Modern dating style in china

However, even in the wake of political change and globalization, many families still held the traditional Chinese belief that women, unlike men, belonged in the home, and that their parents had the final say over whom they could marry.So when a TV show like ), came from a 1944 speech by Mao Zedong.In many ways, dating shows became a powerful way to facilitate these changes.By looking at the development of Chinese television dating shows, we can see how love and marriage changed from a ritualized system mired in the past to the liberated, western-style version we see today.Marriage was viewed as a contract between two households, and it was for the purpose of procreation, not love.Thought to contribute to peace and stability, it was the dominant custom into the latter half of the 20th century.In 2010, an unemployed male suitor on asked a female contestant if she’d go on a bike ride with him for a date.She responded that she would “rather weep in a BMW” than laugh on a bike.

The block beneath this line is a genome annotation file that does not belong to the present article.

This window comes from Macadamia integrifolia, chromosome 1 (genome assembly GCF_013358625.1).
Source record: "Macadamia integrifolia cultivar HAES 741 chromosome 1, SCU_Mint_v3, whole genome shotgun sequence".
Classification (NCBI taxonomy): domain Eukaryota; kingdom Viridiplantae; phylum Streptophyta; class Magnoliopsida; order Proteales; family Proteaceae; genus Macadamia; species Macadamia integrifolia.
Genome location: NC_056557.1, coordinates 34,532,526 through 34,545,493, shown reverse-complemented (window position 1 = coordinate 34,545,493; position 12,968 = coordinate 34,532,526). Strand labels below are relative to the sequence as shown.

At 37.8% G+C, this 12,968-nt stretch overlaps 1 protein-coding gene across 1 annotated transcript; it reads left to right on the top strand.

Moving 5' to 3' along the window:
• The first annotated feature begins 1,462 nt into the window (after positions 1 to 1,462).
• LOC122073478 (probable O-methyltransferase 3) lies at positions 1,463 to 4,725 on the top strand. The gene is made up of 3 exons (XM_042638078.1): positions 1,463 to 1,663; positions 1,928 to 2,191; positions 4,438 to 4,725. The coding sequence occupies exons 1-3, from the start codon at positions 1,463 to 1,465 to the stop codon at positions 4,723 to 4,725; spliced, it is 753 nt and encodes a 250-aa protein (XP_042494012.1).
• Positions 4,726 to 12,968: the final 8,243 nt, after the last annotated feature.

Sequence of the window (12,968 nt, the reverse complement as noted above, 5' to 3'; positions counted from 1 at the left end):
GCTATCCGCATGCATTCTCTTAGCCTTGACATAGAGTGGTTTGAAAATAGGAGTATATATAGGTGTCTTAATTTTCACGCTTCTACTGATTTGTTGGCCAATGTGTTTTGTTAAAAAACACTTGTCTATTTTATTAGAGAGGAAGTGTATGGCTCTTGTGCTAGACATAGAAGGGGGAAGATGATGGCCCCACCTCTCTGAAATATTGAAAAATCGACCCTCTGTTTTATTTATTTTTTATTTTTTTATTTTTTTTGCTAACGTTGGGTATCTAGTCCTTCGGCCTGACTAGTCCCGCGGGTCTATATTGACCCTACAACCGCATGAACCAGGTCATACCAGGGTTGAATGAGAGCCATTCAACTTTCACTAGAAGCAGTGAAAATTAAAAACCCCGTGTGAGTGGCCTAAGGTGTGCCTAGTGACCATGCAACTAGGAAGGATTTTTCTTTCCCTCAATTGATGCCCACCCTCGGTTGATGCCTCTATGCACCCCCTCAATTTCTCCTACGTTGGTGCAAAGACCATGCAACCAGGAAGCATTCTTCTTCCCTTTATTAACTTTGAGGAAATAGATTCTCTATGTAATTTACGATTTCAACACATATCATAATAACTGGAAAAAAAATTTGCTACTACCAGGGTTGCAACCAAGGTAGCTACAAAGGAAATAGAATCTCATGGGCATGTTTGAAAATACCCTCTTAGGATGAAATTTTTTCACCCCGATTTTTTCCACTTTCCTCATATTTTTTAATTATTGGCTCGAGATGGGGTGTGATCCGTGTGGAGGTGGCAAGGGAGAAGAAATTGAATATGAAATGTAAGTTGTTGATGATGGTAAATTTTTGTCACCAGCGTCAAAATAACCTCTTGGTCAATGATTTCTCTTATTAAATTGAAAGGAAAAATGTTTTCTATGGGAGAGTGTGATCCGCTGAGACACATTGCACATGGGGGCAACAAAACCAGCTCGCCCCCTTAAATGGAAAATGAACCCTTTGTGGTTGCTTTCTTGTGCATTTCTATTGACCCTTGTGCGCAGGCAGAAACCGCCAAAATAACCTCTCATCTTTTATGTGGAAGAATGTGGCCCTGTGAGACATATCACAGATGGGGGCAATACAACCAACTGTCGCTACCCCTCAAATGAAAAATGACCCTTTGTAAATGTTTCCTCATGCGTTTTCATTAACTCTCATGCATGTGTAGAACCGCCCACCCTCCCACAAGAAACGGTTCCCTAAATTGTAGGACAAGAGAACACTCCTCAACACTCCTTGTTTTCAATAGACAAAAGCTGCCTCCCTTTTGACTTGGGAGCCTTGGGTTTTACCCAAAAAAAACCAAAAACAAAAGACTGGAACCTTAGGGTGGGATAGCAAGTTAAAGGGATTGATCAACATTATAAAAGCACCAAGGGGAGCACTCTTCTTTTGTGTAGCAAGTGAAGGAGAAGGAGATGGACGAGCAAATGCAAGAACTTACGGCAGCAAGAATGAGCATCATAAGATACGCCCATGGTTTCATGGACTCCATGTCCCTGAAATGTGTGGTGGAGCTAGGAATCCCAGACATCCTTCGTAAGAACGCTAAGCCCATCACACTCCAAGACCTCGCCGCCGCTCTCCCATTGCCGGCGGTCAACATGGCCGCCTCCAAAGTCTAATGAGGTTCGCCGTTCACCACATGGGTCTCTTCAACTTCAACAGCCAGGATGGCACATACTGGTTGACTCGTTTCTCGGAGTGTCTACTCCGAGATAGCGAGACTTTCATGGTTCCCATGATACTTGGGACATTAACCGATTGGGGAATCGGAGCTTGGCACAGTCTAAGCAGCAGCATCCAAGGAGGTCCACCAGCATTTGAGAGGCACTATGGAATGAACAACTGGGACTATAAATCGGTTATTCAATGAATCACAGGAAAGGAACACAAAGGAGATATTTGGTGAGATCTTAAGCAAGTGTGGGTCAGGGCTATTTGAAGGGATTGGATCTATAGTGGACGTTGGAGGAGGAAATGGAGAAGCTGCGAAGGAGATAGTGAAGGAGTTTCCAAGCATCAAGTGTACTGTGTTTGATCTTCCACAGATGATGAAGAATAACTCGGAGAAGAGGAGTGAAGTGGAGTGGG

Compared with western cultures, China has traditionally had a vastly different value system toward marriages and family.Other pointed retorts include “I won’t consider you if your monthly salary is under RMB 200,000” (,333) and “If you come from the countryside, you can forget about it.”Traditionalists have argued that the shows reflect the pervasive materialism, narcissism, and discrimination against the poor among China’s younger generations.Not that arranged marriages could be thought of as pure love.Despite all the limitations, the show was a groundbreaking depiction of courtship.It took decisions about love and marriage from the private home to the very public domain of broadcast TV.

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